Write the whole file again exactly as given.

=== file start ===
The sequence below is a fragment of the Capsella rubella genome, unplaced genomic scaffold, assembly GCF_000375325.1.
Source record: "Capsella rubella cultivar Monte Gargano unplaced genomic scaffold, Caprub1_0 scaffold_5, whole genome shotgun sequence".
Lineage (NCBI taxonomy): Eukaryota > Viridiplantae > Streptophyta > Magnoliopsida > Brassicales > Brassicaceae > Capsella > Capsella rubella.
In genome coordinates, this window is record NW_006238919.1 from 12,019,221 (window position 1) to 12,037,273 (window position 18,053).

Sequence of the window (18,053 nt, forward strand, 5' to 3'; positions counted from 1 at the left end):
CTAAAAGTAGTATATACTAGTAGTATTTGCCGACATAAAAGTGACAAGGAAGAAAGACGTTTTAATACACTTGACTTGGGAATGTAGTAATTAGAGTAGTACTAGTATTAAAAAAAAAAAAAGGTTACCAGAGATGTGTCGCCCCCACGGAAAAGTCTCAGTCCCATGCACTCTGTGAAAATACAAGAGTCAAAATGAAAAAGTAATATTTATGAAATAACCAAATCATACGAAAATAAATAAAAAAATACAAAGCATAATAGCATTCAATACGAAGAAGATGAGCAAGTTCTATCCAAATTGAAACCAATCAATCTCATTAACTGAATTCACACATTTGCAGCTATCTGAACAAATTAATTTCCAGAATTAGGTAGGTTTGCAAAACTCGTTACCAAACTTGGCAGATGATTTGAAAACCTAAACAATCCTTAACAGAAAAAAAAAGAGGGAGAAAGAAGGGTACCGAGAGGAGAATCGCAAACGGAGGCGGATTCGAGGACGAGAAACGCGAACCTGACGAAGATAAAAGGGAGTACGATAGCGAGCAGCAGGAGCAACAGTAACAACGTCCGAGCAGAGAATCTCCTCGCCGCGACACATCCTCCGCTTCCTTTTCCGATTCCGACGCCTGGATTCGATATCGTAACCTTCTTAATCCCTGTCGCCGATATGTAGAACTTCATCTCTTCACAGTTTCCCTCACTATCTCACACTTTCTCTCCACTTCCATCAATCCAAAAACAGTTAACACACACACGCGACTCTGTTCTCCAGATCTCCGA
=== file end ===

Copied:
The sequence below is a fragment of the Capsella rubella genome, unplaced genomic scaffold, assembly GCF_000375325.1.
Source record: "Capsella rubella cultivar Monte Gargano unplaced genomic scaffold, Caprub1_0 scaffold_5, whole genome shotgun sequence".
Lineage (NCBI taxonomy): Eukaryota > Viridiplantae > Streptophyta > Magnoliopsida > Brassicales > Brassicaceae > Capsella > Capsella rubella.
In genome coordinates, this window is record NW_006238919.1 from 12,019,221 (window position 1) to 12,037,273 (window position 18,053).

Sequence of the window (18,053 nt, forward strand, 5' to 3'; positions counted from 1 at the left end):
CTAAAAGTAGTATATACTAGTAGTATTTGCCGACATAAAAGTGACAAGGAAGAAAGACGTTTTAATACACTTGACTTGGGAATGTAGTAATTAGAGTAGTACTAGTATTAAAAAAAAAAAAAGGTTACCAGAGATGTGTCGCCCCCACGGAAAAGTCTCAGTCCCATGCACTCTGTGAAAATACAAGAGTCAAAATGAAAAAGTAATATTTATGAAATAACCAAATCATACGAAAATAAATAAAAAAATACAAAGCATAATAGCATTCAATACGAAGAAGATGAGCAAGTTCTATCCAAATTGAAACCAATCAATCTCATTAACTGAATTCACACATTTGCAGCTATCTGAACAAATTAATTTCCAGAATTAGGTAGGTTTGCAAAACTCGTTACCAAACTTGGCAGATGATTTGAAAACCTAAACAATCCTTAACAGAAAAAAAAAGAGGGAGAAAGAAGGGTACCGAGAGGAGAATCGCAAACGGAGGCGGATTCGAGGACGAGAAACGCGAACCTGACGAAGATAAAAGGGAGTACGATAGCGAGCAGCAGGAGCAACAGTAACAACGTCCGAGCAGAGAATCTCCTCGCCGCGACACATCCTCCGCTTCCTTTTCCGATTCCGACGCCTGGATTCGATATCGTAACCTTCTTAATCCCTGTCGCCGATATGTAGAACTTCATCTCTTCACAGTTTCCCTCACTATCTCACACTTTCTCTCCACTTCCATCAATCCAAAAACAGTTAACACACACACGCGACTCTGTTCTCCAGATCTCCGA